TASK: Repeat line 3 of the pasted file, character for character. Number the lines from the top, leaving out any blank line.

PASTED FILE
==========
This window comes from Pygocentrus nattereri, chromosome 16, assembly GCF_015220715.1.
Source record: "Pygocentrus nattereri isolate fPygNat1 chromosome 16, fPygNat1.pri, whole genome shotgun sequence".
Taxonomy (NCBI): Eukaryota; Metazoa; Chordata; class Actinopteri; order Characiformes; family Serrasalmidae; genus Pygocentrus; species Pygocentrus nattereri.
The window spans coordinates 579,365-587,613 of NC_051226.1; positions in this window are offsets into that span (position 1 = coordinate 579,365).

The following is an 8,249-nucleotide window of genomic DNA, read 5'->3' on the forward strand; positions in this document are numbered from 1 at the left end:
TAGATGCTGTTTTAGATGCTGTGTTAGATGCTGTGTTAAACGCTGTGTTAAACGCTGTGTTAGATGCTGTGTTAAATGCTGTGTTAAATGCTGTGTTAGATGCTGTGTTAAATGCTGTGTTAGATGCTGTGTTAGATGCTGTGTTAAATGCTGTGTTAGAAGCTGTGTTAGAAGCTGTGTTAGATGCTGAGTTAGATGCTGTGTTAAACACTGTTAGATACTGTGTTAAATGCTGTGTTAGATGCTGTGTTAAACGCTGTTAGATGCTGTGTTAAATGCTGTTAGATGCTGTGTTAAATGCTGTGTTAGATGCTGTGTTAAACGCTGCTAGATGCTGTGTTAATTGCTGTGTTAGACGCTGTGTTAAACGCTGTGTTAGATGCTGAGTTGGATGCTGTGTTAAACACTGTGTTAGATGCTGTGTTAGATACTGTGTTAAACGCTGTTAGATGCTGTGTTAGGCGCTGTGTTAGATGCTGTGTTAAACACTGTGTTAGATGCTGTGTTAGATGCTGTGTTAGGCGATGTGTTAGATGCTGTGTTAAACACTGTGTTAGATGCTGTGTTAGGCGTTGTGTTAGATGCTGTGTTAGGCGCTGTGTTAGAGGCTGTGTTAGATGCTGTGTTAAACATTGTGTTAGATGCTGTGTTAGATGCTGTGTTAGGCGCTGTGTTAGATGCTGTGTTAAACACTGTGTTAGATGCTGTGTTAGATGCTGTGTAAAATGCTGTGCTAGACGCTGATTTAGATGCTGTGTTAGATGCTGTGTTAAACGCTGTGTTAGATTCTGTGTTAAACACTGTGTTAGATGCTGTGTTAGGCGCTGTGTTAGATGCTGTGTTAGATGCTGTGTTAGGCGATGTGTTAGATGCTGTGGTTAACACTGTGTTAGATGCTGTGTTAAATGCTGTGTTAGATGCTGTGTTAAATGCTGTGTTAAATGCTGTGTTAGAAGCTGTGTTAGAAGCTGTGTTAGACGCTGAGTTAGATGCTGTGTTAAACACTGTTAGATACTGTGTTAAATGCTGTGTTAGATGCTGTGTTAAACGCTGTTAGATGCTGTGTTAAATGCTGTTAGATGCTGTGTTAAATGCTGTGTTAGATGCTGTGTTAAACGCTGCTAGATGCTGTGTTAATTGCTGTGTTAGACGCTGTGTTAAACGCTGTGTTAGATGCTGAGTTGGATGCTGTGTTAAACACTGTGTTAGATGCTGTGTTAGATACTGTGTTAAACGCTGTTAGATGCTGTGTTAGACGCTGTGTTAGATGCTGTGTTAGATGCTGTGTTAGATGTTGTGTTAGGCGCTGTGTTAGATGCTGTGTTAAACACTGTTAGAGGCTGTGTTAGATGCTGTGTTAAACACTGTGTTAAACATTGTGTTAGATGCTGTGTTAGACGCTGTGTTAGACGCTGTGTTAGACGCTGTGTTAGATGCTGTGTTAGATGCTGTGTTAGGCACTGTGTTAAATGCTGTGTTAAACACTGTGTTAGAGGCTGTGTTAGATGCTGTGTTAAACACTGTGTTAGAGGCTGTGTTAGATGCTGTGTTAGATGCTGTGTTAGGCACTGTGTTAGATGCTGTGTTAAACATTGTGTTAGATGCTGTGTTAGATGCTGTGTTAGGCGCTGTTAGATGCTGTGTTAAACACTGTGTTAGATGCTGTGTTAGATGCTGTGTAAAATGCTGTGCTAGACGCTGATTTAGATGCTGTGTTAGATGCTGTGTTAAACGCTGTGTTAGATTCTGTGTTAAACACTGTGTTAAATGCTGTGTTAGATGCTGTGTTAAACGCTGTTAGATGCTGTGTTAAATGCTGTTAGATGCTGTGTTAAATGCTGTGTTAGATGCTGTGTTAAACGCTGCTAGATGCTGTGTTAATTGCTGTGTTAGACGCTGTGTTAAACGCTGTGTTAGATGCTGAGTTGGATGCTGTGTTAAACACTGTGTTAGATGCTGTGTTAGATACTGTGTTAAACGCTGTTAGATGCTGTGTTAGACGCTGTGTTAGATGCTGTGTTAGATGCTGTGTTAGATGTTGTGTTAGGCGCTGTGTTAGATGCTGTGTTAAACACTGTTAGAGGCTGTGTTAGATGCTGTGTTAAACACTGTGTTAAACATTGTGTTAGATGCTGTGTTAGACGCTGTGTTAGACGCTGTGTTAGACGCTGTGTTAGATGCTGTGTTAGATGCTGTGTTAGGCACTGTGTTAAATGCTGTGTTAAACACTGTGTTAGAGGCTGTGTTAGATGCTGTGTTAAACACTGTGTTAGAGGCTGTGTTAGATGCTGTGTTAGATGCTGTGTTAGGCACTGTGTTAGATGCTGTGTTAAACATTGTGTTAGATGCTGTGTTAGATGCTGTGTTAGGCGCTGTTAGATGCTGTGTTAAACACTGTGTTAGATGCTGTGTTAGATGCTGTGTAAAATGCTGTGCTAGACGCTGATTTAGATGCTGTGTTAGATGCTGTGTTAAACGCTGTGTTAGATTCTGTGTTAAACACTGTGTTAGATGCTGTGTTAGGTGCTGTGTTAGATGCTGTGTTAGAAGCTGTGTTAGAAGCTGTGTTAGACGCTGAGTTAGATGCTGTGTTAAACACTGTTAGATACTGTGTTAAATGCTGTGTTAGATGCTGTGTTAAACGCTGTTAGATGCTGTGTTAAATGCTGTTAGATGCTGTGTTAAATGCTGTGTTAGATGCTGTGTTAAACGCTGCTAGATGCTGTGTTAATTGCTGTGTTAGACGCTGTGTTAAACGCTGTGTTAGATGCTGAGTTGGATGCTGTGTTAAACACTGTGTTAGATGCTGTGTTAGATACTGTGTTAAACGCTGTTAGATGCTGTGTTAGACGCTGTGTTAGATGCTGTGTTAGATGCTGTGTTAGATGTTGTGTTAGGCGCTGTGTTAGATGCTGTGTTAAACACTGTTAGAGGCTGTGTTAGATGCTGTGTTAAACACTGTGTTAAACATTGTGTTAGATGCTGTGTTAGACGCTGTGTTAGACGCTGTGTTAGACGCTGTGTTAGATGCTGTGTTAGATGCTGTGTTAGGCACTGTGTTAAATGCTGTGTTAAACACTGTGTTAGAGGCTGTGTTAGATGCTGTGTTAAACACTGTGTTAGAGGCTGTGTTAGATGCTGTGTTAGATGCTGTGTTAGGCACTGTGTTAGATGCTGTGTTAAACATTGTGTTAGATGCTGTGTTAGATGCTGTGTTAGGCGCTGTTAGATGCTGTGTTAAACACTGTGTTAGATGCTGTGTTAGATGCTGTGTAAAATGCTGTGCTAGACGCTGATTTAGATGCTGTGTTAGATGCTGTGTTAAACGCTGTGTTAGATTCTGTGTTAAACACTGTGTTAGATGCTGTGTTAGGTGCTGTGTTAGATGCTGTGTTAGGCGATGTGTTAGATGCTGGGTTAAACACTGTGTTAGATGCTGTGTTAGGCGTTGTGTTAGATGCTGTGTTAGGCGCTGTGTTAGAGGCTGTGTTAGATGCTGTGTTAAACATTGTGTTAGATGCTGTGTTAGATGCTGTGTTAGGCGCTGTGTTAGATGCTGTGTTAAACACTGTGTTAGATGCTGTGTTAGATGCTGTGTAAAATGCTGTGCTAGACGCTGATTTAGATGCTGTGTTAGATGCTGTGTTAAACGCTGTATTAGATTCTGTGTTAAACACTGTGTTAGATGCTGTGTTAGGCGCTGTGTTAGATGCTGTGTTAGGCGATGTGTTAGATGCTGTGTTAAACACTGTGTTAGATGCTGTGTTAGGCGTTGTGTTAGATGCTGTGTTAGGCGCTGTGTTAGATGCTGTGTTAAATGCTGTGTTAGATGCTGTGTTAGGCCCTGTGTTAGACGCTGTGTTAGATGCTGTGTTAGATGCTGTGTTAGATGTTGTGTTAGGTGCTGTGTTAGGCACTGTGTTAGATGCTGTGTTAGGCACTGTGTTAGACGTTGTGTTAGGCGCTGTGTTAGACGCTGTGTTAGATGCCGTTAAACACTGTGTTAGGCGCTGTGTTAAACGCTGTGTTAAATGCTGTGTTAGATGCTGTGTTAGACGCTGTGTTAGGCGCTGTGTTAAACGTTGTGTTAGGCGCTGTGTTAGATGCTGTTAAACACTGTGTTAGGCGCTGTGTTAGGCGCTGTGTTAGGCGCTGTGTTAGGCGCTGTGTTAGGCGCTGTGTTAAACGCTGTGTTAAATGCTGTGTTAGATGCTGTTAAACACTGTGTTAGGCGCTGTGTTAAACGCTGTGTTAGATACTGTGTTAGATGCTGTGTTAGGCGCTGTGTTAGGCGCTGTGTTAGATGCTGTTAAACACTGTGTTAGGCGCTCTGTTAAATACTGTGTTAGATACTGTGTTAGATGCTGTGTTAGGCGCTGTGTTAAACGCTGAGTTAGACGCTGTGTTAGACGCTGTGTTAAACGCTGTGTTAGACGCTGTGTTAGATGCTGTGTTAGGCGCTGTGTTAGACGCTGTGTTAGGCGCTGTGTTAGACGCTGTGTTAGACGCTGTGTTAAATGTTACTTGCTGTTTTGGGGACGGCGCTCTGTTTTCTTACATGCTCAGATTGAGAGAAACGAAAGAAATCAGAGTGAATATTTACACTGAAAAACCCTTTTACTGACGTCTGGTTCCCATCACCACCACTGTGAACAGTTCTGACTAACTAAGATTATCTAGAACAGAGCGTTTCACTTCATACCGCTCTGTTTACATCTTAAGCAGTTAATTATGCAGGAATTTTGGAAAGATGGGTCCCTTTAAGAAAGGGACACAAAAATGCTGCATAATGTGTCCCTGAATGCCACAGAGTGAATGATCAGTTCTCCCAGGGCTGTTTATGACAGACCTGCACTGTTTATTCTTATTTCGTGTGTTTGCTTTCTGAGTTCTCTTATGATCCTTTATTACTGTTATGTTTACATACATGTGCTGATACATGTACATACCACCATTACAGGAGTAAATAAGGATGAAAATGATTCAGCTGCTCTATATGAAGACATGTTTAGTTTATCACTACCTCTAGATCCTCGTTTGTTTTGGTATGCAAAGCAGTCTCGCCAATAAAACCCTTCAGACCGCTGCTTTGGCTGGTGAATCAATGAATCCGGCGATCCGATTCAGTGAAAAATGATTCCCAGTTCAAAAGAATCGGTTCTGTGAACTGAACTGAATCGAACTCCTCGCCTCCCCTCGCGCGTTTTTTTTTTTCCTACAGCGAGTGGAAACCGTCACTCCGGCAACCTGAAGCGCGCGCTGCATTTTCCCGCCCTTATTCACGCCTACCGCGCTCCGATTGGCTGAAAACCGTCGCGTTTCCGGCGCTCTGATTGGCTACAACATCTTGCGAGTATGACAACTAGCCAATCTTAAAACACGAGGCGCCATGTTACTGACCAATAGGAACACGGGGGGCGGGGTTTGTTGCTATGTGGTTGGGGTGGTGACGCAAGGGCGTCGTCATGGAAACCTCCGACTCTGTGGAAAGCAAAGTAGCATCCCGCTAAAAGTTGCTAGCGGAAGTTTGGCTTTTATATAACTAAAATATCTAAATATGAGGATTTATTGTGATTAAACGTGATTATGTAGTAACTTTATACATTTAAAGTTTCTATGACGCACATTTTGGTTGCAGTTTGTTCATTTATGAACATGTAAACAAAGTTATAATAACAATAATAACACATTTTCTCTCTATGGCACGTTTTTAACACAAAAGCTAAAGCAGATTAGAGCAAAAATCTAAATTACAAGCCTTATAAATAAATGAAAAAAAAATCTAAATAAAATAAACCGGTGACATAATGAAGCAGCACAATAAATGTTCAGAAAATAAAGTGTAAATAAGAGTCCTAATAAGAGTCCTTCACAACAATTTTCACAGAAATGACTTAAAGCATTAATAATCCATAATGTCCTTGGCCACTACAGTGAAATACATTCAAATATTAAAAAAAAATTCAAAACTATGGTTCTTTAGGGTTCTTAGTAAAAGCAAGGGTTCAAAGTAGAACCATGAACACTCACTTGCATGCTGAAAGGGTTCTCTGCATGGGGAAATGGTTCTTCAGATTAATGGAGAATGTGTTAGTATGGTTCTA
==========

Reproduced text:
Taxonomy (NCBI): Eukaryota; Metazoa; Chordata; class Actinopteri; order Characiformes; family Serrasalmidae; genus Pygocentrus; species Pygocentrus nattereri.